We spent a ton of time thinking about every facet of Transissimo, but could only work on so much of it at once. Since it was such a big idea, we were defining components of it that we only got to months later. By that time, the parts we actually built evolved naturally and struggled to connect with the fantasized bits. That’s about the time things began to feel really constricting.
If I read this a few months ago, I would have thought, “Eh, I’d find a way to be flexible in that situation.”
But I would be missing the point. The point is that small ideas are innately flexible. You don't have to waste time figuring out how to be evolve, you just do.
Small ideas are easy to communicate
At some point, any great idea will need multiple people involved to become its best. Remember all those images you had associated with your idea? Well, working with others means everyone else on the project has their own images associated with it and they're probably considerably different than yours.
Someone who you’re telling your idea about for the first time has no images associated with it, so you’re responsible for communicating them in the clearest, truest way.
I often remind myself that when expressing a project to someone for the first time the idea is only as good as you communicate it.
Once again, Transissimo schooled us. In my head, everything connected, it was perfect, it made sense, it made translation exciting and fun. When I tried to share the details with others, time and time again, it just fell on its face. There were so many components, so many parts, so many gotchas, so many "but wait, there's more"s.
This made it very hard to communicate to people, most of whom rarely think for a moment of their day about translation.
Big ideas have lots of images and many of them are somewhat fuzzy. That makes them inherently difficult to share with others - even if you are describing them clearly, the person on the other end will probably stop listening well before you get to all of the parts.
Small ideas are concise, clear and contained. They want to be packaged up and given to someone, they want to spread.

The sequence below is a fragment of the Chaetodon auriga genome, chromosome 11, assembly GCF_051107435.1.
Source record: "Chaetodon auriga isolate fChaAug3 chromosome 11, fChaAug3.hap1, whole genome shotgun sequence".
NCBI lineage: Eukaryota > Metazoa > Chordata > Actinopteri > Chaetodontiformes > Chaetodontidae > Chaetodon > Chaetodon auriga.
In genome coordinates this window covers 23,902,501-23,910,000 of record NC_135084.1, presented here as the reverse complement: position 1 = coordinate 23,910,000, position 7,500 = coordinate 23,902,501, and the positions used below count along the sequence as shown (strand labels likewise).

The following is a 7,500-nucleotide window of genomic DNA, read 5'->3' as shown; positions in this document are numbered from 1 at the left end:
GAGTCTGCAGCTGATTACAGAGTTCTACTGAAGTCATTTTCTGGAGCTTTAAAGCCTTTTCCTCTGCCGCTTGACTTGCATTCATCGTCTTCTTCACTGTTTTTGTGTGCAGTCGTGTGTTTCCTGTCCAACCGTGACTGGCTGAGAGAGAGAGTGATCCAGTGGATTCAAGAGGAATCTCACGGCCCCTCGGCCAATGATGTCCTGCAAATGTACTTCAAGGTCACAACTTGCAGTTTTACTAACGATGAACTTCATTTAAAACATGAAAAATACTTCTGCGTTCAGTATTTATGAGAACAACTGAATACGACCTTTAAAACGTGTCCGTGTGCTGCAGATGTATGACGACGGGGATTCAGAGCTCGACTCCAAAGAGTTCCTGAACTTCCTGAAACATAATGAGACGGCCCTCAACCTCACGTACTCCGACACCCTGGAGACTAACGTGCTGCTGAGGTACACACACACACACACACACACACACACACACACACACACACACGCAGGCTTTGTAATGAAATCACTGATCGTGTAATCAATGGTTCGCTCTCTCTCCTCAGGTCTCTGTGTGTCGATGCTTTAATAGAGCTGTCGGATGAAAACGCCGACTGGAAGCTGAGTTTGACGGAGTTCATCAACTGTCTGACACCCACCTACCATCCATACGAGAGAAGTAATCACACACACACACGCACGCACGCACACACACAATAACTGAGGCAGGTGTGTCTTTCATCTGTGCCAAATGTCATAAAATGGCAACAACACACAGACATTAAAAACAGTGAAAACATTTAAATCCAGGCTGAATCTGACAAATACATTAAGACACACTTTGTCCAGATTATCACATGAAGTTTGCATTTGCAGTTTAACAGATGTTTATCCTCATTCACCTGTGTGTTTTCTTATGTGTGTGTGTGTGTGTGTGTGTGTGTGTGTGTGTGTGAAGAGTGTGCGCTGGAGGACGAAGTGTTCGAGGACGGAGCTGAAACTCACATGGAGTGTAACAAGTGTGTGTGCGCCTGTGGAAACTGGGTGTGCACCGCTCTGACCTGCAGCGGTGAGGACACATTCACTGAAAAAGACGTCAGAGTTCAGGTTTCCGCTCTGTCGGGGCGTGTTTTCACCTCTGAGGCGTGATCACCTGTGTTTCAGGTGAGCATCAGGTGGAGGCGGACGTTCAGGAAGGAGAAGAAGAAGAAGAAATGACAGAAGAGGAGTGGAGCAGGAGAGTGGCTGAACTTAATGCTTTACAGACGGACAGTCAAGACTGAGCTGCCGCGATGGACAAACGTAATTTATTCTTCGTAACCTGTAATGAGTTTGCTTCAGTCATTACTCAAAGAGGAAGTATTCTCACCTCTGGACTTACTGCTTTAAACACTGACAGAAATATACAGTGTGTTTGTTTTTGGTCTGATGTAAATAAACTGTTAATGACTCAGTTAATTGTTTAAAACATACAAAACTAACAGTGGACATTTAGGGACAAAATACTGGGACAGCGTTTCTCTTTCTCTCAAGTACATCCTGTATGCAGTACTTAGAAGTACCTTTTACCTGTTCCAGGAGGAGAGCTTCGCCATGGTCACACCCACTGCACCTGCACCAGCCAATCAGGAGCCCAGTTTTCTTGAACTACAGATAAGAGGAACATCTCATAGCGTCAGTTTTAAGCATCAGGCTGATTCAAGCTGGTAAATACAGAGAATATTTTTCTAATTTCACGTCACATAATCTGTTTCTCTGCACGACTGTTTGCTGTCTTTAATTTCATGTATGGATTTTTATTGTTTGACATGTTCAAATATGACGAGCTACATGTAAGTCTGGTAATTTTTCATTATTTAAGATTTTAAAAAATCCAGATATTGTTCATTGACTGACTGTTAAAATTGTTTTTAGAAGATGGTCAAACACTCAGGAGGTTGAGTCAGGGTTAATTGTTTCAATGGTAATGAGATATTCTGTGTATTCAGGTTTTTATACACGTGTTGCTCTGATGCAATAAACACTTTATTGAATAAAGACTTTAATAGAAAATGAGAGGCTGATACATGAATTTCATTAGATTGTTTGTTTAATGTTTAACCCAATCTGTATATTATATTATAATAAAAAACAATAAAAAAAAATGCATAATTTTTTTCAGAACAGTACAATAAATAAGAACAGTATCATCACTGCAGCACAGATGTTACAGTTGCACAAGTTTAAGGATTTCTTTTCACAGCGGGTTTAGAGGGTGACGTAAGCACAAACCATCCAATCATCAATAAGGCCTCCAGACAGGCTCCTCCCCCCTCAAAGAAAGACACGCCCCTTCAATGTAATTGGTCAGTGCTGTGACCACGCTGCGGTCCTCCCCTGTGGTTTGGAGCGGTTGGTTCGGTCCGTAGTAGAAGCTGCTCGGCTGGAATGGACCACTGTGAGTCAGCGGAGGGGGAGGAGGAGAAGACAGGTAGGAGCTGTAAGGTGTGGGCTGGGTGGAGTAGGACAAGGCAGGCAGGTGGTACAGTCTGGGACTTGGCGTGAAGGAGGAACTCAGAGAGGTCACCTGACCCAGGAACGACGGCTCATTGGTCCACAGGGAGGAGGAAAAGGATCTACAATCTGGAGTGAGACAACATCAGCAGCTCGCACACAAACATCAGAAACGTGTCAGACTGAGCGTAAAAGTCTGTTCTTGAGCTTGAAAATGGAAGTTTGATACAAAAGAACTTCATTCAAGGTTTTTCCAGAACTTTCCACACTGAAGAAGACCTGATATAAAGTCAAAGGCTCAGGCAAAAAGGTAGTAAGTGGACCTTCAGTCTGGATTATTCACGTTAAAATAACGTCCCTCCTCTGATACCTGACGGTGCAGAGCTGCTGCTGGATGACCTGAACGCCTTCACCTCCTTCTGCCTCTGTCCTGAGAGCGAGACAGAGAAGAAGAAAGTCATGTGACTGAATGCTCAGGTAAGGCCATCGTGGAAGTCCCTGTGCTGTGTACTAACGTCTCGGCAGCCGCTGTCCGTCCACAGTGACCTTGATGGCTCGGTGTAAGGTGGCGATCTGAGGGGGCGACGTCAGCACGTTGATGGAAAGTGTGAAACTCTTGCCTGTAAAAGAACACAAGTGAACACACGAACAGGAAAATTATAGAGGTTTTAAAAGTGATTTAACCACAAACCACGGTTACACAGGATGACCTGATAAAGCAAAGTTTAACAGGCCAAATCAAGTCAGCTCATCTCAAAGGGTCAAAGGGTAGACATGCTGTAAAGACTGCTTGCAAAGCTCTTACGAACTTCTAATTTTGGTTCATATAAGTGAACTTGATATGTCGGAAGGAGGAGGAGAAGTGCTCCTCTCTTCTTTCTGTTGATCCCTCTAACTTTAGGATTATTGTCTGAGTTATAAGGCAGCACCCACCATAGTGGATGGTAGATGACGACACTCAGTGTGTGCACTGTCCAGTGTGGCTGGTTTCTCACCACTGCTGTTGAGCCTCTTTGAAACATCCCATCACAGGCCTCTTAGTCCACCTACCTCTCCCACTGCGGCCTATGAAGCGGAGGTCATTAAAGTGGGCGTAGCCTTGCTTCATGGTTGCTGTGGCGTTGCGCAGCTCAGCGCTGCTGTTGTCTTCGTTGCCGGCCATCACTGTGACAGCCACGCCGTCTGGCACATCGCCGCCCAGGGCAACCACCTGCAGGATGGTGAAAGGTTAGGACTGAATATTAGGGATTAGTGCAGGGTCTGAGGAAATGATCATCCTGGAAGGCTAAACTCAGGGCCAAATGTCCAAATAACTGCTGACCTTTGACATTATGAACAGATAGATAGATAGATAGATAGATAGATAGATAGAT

This is about the time where me from a few months ago would be thinking, "But I want to be working on ideas that can have some real impact on the world!" I associated big ideas with powerful ones and small ideas with weak ones.
These days, I'm noticing that the perceived size of an idea really tends to not have a huge correlation to its impact. What does? Whether or not it launches, how well it matches a need and how well it's executed.
One last thought is that, even the ideas that look biggest on the outside were carefully composed of much smaller projects in practice. In the video above, Kevin Rose talks about the different 'trains' of development they're using now to launch things more quickly. What are trains? Small, approachable ideas that will actually launch!
Don't get me wrong: I will be responsible for carrying many enormous ideas to fruition in my lifetime, but I'll do them one small idea at a time.
Don't just read, take action!
- Re-evaluate the projects you're working on now. Why aren't you going to launch tomorrow (if you are, congrats!)? Do you actually have more work to do, are you stalling or are you just digging yourself into the hole.
- Divide a project you're working on into two parts and launch the first one twice as fast!
- Fully explain what you're working on to someone who's never heard about it - if they start yawning before you feel they have a full grasp of what you're doing, it may be time to rethink your scope.
- Give yourself a tiny weekend project and get it live before Monday.